Thursday, December 16, 2010
Storyteller’s Rulebook #61: Sweet Potato Is Better Than Sweetheart
I have no pet names for my wife. On those rare occasions that I feel it would be appropriate to tack an endearment onto the end of a sentence, I fall back on the old standbys, “sweetheart” or “darling” or “baby”. But I’m not a character. And the one thing that you have to understand about characters is that they have more personality than you or me.
When a movie character uses an endearment, that’s one more chance for you to give them a little more personality. Something specific, not generic. Something that no one else in the screenplay would say. Sometimes you can find language that amplifies the key notes of their personality: Vince Vaughn in Swingers doesn’t say “You’re awesome, dude!”, like he probably would in real life, he says “You’re so money and you don’t even know it!” That’s wonderfully specific and it speaks to his predatory tendency to value people according to what they can do for him. When Dan Duryea in Scarlet Street calls his girlfriend “Lazy Legs” and she loves it, then we pretty much know everything about them both.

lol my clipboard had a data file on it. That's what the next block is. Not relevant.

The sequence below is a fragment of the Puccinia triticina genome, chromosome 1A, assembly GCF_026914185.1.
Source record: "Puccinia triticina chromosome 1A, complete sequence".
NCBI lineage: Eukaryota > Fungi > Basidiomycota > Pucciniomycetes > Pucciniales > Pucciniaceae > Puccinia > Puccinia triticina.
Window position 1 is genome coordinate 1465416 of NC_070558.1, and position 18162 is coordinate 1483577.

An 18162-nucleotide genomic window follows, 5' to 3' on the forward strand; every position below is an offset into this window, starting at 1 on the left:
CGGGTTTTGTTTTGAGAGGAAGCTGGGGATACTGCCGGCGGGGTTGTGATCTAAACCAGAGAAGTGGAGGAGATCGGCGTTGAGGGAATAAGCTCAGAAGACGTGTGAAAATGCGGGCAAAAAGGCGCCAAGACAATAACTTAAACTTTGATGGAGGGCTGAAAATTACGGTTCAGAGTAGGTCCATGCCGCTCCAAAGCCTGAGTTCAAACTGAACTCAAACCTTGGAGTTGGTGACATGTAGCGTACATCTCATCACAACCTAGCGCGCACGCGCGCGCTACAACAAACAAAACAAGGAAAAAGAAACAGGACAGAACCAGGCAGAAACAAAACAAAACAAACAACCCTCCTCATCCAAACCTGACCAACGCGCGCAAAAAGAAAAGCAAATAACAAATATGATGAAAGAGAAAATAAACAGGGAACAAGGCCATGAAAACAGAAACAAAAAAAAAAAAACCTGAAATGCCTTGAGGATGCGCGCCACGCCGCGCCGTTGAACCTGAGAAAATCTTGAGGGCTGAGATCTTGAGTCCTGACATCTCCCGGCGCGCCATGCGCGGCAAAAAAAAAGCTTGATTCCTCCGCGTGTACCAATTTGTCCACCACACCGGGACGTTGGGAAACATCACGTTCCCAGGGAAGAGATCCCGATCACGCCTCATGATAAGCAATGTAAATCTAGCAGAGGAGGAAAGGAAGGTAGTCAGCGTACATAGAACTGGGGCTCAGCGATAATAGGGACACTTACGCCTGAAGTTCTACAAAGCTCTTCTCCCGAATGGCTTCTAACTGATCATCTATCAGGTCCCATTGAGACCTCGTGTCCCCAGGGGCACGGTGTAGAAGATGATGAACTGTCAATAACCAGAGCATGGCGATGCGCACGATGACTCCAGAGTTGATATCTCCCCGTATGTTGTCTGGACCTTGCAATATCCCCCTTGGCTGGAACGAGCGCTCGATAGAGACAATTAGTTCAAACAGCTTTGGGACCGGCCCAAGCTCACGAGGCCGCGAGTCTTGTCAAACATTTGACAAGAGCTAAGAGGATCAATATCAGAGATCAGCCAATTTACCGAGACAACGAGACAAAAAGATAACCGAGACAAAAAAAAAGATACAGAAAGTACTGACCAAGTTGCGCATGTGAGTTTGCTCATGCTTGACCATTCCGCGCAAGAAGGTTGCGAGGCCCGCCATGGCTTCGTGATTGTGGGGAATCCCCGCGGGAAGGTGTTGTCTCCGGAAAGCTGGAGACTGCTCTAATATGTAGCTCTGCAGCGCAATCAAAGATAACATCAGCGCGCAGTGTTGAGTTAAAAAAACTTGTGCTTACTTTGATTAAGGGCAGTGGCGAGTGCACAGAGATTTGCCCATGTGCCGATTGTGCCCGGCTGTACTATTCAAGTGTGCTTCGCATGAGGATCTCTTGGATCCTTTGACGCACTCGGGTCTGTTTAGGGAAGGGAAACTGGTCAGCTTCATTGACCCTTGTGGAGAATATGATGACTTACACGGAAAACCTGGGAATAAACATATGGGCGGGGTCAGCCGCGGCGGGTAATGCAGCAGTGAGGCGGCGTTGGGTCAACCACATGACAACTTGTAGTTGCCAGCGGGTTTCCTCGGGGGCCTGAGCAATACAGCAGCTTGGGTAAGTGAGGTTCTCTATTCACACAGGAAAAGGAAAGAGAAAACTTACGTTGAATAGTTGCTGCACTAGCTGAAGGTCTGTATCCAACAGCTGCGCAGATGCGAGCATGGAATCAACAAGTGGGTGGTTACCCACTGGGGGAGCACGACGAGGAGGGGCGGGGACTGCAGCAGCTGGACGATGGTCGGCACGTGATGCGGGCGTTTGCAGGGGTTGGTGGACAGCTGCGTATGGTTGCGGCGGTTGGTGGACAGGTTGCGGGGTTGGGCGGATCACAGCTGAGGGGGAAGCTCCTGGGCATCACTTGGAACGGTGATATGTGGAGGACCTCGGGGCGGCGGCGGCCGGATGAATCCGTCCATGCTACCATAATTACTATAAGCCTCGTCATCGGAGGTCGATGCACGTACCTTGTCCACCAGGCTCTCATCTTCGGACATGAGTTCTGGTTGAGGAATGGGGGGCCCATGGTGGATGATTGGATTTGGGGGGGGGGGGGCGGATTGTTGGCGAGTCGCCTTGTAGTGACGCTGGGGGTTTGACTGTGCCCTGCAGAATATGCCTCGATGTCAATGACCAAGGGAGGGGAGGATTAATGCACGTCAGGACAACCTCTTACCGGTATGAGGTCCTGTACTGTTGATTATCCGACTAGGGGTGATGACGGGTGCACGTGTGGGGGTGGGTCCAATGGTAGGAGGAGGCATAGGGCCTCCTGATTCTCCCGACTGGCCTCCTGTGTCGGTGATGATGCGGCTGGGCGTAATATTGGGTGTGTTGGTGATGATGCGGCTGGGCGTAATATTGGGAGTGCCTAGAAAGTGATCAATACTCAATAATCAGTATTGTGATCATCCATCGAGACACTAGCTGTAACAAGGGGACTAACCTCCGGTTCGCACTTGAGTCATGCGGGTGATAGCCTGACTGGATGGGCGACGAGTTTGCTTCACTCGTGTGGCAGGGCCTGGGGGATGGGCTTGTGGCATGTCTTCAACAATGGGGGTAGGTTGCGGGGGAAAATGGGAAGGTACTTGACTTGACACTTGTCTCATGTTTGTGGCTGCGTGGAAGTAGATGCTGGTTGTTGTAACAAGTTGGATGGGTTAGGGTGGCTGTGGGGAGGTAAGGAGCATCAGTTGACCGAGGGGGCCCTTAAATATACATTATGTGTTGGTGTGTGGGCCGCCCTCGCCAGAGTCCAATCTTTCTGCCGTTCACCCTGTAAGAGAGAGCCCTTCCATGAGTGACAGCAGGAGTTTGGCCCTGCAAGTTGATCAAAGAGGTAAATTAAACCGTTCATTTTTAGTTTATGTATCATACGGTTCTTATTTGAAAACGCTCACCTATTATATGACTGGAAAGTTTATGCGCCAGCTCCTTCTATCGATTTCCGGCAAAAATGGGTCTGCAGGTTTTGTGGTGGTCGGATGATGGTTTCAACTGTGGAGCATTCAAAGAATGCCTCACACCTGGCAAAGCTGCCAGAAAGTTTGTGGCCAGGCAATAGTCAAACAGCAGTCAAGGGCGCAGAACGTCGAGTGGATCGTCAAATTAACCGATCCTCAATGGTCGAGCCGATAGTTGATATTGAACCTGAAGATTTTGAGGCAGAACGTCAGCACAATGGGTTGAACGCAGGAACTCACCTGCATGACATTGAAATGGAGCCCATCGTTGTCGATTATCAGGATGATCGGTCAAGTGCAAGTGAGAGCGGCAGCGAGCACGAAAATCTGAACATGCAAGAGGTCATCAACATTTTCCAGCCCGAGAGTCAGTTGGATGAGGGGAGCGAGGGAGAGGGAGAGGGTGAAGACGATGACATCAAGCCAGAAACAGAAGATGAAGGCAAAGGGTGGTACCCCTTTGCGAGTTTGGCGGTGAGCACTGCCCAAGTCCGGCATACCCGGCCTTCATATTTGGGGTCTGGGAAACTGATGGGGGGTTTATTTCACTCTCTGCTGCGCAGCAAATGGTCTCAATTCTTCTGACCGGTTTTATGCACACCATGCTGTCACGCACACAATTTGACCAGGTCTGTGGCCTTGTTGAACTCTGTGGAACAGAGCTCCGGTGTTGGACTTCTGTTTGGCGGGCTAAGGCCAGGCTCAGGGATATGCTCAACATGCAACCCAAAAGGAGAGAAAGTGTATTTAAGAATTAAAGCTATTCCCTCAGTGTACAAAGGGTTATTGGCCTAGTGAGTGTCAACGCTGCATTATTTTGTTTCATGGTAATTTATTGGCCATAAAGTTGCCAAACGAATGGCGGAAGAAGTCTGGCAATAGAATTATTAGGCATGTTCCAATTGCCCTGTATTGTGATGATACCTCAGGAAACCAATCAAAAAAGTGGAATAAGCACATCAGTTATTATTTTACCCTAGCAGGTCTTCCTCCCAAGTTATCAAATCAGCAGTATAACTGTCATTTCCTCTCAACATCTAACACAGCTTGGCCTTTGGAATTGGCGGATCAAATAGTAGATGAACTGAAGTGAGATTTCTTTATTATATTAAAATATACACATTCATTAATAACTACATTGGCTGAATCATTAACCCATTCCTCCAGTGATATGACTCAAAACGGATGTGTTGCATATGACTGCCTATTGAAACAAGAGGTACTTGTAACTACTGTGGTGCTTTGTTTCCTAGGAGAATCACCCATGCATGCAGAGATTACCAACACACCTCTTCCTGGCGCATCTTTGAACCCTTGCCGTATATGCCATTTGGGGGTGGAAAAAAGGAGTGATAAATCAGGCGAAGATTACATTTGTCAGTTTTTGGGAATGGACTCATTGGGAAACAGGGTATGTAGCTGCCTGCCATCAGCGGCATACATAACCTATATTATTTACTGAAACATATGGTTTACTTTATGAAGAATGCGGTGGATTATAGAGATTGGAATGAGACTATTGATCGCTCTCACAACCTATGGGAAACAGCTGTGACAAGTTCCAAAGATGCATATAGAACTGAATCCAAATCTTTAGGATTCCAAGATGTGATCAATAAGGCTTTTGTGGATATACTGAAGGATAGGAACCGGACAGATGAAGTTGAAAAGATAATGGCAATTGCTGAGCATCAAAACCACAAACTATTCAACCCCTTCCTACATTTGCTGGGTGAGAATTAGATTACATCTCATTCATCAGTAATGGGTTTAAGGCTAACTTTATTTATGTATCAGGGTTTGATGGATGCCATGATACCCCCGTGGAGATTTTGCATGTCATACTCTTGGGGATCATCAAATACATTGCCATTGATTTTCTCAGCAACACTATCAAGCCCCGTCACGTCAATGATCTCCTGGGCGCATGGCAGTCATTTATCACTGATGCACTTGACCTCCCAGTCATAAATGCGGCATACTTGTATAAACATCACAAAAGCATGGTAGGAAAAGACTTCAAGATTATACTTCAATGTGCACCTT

On the other hand, language quirks can also be a great way to cut against the grain of the other characteristics you’ve established, rounding a character out. When I writing the hedge fund guy script that I’ve mentioned before, my first instinct was to have him call his wife something crude like “sweetcheeks”, but then I decided that I’d already rung that bell too often. “Sweetheart”, on the other hand, was too generic, so I had him lovingly call his wife “sweet potato.” After all, this guy was a Wall Street shark now, but he’d worked his way up from a small town, so he should still have some of that cultural baggage.
For playwrights or screenwriters, one of the many reasons to give each character unique language is that you force the actor to say something they’ve never said before, which takes them our of their habits. When they see the line “I’ll be home soon, Sweetheart”, they automatically think, “Sure, I know how to say that.” When they see, “I’ll be home soon, Hammerhead,” then they have to stop and think about who this person is and what this relationship is. The more character you give them to work with, the better of a performance they’ll give.
Obviously, you can easily take this too far. Whatever you do, do not tack a nickname onto the end of every sentence just to give your dialogue a feeling of rootin’-tootin’ fun. But for those moments when you yourself would naturally feel the need to tack one on, don’t be afraid to let your character show a little personality.